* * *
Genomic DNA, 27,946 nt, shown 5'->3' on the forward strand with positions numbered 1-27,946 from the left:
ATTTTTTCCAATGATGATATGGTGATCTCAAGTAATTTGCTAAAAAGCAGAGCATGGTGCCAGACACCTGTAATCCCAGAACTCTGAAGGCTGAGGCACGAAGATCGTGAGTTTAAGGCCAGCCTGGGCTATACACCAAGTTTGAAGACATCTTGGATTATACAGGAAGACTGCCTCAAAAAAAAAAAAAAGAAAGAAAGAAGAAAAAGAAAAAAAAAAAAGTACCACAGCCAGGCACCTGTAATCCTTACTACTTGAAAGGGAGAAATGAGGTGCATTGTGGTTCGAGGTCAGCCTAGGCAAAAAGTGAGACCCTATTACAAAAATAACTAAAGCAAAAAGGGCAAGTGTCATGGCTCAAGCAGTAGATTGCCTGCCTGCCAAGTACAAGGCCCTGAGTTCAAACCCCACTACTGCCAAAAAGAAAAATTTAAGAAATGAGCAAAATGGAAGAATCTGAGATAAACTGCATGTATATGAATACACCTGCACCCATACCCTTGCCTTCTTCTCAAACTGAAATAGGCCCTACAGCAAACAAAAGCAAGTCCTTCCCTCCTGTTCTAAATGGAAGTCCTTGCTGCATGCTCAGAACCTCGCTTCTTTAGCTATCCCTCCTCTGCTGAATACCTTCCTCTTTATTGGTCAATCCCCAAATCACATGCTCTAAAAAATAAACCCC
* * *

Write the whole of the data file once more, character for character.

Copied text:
Genomic DNA, 27,946 nt, shown 5'->3' on the forward strand with positions numbered 1-27,946 from the left:
ATTTTTTCCAATGATGATATGGTGATCTCAAGTAATTTGCTAAAAAGCAGAGCATGGTGCCAGACACCTGTAATCCCAGAACTCTGAAGGCTGAGGCACGAAGATCGTGAGTTTAAGGCCAGCCTGGGCTATACACCAAGTTTGAAGACATCTTGGATTATACAGGAAGACTGCCTCAAAAAAAAAAAAAAGAAAGAAAGAAGAAAAAGAAAAAAAAAAAAGTACCACAGCCAGGCACCTGTAATCCTTACTACTTGAAAGGGAGAAATGAGGTGCATTGTGGTTCGAGGTCAGCCTAGGCAAAAAGTGAGACCCTATTACAAAAATAACTAAAGCAAAAAGGGCAAGTGTCATGGCTCAAGCAGTAGATTGCCTGCCTGCCAAGTACAAGGCCCTGAGTTCAAACCCCACTACTGCCAAAAAGAAAAATTTAAGAAATGAGCAAAATGGAAGAATCTGAGATAAACTGCATGTATATGAATACACCTGCACCCATACCCTTGCCTTCTTCTCAAACTGAAATAGGCCCTACAGCAAACAAAAGCAAGTCCTTCCCTCCTGTTCTAAATGGAAGTCCTTGCTGCATGCTCAGAACCTCGCTTCTTTAGCTATCCCTCCTCTGCTGAATACCTTCCTCTTTATTGGTCAATCCCCAAATCACATGCTCTAAAAAATAAACCCC